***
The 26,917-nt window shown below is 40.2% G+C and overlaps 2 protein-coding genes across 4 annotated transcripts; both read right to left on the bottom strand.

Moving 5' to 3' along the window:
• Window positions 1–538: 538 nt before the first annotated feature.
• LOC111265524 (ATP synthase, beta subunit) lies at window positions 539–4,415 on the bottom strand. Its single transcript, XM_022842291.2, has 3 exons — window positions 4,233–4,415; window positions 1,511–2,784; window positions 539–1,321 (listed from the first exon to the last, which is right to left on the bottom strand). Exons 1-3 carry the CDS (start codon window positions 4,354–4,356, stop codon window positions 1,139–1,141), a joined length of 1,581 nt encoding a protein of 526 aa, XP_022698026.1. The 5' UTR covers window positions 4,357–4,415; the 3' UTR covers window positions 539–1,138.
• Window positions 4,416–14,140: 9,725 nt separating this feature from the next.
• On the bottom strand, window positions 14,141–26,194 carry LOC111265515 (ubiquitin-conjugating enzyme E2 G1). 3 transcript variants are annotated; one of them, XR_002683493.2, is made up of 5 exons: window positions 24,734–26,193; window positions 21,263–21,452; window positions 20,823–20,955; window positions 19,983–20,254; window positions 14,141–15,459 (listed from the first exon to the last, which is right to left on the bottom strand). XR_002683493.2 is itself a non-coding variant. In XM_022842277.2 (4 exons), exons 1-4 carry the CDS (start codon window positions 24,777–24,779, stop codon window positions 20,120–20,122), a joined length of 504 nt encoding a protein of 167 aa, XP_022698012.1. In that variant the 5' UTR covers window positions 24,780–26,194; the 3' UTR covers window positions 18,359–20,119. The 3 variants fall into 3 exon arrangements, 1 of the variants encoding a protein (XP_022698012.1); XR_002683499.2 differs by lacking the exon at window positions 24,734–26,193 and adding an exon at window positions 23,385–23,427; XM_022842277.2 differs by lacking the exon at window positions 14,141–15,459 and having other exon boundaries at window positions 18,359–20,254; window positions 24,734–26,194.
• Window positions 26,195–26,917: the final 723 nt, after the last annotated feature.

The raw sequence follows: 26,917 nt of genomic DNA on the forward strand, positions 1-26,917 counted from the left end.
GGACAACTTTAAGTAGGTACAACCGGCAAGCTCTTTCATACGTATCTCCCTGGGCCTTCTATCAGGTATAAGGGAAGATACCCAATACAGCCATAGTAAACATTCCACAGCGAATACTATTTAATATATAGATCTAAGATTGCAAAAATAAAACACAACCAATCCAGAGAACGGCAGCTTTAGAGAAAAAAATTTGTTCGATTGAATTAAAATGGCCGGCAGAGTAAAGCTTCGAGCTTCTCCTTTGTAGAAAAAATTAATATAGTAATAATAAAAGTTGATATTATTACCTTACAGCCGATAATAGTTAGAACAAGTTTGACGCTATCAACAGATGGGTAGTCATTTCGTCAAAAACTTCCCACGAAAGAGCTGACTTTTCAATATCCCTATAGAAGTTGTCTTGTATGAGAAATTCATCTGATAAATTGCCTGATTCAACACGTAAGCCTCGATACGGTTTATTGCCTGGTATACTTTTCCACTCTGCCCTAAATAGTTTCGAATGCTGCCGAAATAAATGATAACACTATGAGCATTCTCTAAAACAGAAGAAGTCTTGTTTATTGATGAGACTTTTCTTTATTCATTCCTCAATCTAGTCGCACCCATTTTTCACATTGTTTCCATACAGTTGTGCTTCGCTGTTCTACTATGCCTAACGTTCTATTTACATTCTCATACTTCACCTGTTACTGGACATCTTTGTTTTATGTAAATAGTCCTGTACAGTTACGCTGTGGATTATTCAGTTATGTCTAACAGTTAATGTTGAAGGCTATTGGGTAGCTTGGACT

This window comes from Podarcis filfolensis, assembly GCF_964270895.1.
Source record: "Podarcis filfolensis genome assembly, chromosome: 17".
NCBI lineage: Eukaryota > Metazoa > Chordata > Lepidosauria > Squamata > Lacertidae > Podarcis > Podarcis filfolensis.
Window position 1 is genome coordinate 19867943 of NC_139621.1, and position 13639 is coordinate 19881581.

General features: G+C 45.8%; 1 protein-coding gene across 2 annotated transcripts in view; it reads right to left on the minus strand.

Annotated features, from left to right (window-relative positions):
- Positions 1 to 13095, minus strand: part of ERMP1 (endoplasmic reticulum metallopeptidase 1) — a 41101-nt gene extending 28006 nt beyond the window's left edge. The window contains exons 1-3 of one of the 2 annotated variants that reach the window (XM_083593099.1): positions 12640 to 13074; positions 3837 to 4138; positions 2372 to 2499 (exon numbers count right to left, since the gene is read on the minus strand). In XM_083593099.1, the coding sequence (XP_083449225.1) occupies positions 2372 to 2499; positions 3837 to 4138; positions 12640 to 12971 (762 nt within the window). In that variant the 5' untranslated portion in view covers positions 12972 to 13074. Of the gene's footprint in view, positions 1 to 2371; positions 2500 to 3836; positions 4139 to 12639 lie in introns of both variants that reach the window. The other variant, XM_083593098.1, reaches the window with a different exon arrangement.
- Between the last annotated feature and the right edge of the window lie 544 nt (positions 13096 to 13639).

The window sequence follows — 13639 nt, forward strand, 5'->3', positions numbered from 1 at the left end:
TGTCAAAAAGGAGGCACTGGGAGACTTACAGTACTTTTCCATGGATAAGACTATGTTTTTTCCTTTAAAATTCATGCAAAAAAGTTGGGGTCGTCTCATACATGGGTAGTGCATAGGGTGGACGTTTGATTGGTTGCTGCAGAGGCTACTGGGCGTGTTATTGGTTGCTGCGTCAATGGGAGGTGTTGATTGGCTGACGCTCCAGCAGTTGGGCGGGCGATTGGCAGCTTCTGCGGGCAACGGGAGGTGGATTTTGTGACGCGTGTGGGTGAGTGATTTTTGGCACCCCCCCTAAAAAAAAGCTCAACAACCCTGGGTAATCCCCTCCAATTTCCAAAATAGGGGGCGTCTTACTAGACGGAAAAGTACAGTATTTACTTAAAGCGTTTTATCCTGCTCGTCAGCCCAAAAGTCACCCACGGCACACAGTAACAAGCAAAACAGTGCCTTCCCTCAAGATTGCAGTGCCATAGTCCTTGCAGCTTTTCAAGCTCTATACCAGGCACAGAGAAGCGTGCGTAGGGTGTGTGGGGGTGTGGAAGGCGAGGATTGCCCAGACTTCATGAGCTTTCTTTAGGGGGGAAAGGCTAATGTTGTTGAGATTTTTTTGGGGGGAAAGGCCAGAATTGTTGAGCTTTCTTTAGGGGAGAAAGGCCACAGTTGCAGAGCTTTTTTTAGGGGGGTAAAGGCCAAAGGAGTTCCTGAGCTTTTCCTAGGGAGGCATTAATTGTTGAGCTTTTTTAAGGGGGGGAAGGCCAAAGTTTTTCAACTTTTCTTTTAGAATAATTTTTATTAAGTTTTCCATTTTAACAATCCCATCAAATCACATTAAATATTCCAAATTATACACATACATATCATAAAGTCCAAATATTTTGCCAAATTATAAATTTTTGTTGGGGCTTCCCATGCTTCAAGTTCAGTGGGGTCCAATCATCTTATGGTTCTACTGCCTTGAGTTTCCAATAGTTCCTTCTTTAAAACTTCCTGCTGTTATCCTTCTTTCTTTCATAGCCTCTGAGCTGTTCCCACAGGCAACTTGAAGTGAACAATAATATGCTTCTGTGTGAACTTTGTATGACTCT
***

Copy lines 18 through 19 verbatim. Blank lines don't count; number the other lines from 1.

The window sequence follows — 13639 nt, forward strand, 5'->3', positions numbered from 1 at the left end:
TGTCAAAAAGGAGGCACTGGGAGACTTACAGTACTTTTCCATGGATAAGACTATGTTTTTTCCTTTAAAATTCATGCAAAAAAGTTGGGGTCGTCTCATACATGGGTAGTGCATAGGGTGGACGTTTGATTGGTTGCTGCAGAGGCTACTGGGCGTGTTATTGGTTGCTGCGTCAATGGGAGGTGTTGATTGGCTGACGCTCCAGCAGTTGGGCGGGCGATTGGCAGCTTCTGCGGGCAACGGGAGGTGGATTTTGTGACGCGTGTGGGTGAGTGATTTTTGGCACCCCCCCTAAAAAAAAGCTCAACAACCCTGGGTAATCCCCTCCAATTTCCAAAATAGGGGGCGTCTTACTAGACGGAAAAGTACAGTATTTACTTAAAGCGTTTTATCCTGCTCGTCAGCCCAAAAGTCACCCACGGCACACAGTAACAAGCAAAACAGTGCCTTCCCTCAAGATTGCAGTGCCATAGTCCTTGCAGCTTTTCAAGCTCTATACCAGGCACAGAGAAGCGTGCGTAGGGTGTGTGGGGGTGTGGAAGGCGAGGATTGCCCAGACTTCATGAGCTTTCTTTAGGGGGGAAAGGCTAATGTTGTTGAGATTTTTTTGGGGGGAAAGGCCAGAATTGTTGAGCTTTCTTTAGGGGAGAAAGGCCACAGTTGCAGAGCTTTTTTTAGGGGGGTAAAGGCCAAAGGAGTTCCTGAGCTTTTCCTAGGGAGGCATTAATTGTTGAGCTTTTTTAAGGGGGGGAAGGCCAAAGTTTTTCAACTTTTCTTTTAGAATAATTTTTATTAAGTTTTCCATTTTAACAATCCCATCAAATCACATTAAATATTCCAAATTATACACATACATATCATAAAGTCCAAATATTTTGCCAAATTATAAATTTTTGTTGGGGCTTCCCATGCTTCAAGTTCAGTGGGGTCCAATCATCTTATGGTTCTACTGCCTTGAGTTTCCAATAGTTCCTTCTTTAAAACTTCCTGCTGTTATCCTTCTTTCTTTCATAGCCTCTGAGCTGTTCCCACAGGCAACTTGAAGTGAACAATAATATGCTTCTGTGTGAACTTTGTATGACTCT